BOSTON (CBS) -- Danny Ainge has returned to the NBA, with the former Celtics president of basketball operations hired by the Utah Jazz to be the franchise's CEO and alternate governor.
Ainge has been rumored to be looking for a new gig since he stepped down from his job in Boston back in June following a disappointing 2020-21 season from the Celtics. It ended an 18-year run as the man in charge of Boston basketball, and most expected Ainge to be back in the game sooner rather than later.
You can include the man who took his job -- former Celtics head coach and current president of basketball ops. Brad Stevens -- in that mix. During his Thursday morning chat with 98.5 The Sports Hub's Toucher & Rich, Stevens said that he had heard in recent weeks that his former Celtics boss was getting "antsy."
"I anticipated him being in a role, but I didn't know what they were going to call it. That's great news," Stevens said of Ainge finding a new home. "Any time I talked to him the last few weeks he was watching college or pro or G League games. He stayed in touch with it since the season started and I'm not surprised he took a role, and it sounds like the role he was looking for."
When Ainge stepped down in Boston, he cited wanting to spend more time with his family. But him taking a new gig so soon after leaving the Celtics has some in Boston wondering if Ainge was forced out by Celtics ownership. Stevens said that is simply not true.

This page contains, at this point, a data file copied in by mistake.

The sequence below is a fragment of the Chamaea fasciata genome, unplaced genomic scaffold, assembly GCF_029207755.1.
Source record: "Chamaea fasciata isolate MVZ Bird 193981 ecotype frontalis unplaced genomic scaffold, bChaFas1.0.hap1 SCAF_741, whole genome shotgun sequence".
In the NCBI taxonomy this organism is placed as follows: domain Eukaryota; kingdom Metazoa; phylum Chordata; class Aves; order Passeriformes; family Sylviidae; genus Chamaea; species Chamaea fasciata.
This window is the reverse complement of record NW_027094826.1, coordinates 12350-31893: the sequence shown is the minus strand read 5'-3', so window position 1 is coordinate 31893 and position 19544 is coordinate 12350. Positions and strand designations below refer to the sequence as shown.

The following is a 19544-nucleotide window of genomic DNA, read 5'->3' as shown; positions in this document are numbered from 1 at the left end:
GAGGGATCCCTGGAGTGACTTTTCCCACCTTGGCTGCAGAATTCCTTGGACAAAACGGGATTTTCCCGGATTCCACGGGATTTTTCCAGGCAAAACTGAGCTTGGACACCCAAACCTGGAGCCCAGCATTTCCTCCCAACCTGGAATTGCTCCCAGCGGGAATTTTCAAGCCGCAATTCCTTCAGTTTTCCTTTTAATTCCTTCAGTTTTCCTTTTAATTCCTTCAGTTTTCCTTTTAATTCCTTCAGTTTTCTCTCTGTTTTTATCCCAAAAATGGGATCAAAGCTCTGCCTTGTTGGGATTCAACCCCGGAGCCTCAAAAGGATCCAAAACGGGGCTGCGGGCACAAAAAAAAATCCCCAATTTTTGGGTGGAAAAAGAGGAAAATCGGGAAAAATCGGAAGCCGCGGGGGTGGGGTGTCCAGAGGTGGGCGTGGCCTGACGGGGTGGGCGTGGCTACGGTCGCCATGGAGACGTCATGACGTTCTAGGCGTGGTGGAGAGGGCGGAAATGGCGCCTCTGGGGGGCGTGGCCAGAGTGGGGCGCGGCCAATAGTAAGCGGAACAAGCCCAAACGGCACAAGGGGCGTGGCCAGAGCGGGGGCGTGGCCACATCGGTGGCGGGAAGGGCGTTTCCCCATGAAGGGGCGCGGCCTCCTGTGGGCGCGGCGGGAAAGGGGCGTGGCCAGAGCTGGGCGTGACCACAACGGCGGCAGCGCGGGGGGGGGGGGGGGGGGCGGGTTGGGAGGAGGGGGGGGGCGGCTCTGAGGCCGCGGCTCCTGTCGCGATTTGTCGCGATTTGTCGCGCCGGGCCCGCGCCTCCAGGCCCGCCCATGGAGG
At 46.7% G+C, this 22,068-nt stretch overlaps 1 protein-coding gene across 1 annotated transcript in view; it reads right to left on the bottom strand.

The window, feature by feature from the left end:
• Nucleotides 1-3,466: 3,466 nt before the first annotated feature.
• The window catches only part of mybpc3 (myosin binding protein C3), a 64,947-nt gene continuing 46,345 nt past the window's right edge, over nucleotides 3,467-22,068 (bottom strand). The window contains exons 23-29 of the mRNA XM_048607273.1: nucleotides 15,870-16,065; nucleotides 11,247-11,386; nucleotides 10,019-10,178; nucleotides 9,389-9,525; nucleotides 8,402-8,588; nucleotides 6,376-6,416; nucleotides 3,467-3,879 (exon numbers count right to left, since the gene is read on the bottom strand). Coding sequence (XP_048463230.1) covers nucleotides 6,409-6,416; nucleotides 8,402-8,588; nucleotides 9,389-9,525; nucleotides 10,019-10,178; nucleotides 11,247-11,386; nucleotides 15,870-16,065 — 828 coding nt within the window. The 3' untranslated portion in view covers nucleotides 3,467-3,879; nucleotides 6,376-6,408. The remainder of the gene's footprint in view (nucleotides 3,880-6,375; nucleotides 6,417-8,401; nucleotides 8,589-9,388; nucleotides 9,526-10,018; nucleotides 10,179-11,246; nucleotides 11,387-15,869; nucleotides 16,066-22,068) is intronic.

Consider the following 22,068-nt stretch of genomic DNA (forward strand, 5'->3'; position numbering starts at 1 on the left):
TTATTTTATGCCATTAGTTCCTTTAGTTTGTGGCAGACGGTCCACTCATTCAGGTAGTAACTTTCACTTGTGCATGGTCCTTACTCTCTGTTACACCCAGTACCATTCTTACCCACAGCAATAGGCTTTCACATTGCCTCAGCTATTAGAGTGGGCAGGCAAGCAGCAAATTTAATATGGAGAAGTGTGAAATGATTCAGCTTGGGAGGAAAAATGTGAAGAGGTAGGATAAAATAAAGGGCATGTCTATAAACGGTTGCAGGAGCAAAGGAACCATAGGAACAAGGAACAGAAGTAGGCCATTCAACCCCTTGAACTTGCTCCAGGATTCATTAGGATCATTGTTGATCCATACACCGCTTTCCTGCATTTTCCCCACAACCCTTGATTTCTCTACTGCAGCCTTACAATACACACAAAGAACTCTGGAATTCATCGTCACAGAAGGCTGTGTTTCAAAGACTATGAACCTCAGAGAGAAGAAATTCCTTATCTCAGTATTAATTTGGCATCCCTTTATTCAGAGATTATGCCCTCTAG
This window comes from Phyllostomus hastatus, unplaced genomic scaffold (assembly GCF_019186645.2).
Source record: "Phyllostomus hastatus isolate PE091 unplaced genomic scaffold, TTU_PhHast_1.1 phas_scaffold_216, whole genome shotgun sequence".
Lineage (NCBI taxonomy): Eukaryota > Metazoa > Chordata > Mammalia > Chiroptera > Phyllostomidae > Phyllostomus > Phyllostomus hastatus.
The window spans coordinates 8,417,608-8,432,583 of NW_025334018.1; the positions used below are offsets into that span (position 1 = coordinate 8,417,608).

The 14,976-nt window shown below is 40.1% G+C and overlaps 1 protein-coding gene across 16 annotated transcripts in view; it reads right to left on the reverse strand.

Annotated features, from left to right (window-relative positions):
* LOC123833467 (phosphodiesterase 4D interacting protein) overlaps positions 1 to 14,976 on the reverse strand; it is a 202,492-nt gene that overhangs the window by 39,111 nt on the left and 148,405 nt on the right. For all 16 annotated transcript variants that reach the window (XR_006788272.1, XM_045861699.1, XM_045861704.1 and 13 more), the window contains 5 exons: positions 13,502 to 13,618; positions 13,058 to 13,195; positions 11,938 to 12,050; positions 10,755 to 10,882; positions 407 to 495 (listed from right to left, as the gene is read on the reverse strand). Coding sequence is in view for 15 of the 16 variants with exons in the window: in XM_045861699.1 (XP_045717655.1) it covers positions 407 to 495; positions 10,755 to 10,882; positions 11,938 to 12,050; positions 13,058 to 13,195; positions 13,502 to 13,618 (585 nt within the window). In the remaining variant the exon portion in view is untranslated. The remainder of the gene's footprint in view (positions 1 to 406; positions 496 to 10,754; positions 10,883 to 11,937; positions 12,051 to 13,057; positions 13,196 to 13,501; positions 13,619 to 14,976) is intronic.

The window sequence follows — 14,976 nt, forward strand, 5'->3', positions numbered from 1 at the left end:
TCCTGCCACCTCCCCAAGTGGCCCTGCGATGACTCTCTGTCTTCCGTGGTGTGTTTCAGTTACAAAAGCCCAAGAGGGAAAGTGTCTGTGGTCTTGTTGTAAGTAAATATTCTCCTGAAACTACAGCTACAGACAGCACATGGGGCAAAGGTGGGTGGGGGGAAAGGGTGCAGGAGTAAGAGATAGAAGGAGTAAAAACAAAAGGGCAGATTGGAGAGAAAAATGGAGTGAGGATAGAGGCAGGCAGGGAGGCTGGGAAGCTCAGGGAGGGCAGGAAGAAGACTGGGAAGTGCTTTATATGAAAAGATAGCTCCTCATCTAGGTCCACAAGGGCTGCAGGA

"If that is at the top of google then it must be true," Stevens joked. "I was here for the entire sequence of events and he let everyone know that he was stepping away and wanted to step away to have a chance to spend more time with his family -- to rejuvenate for what was next in life -- two months before it was announced. People can write what they want, but that is not true.
"When he left, I got the impression – this is a stressful and hard job. That and coaching, it can wear on you," Stevens continued. "So to take care of yourselves and make sure you know when you need to recharge and rejuvenate is important. He went into it with open eyes and probably thought that if he wants to do it again, he can do it again. ... The narrative that he was forced out is absolutely not true."
Stevens added that Ainge should still have plenty of time for his grandkids -- and his golf game -- in his new role with the Jazz.
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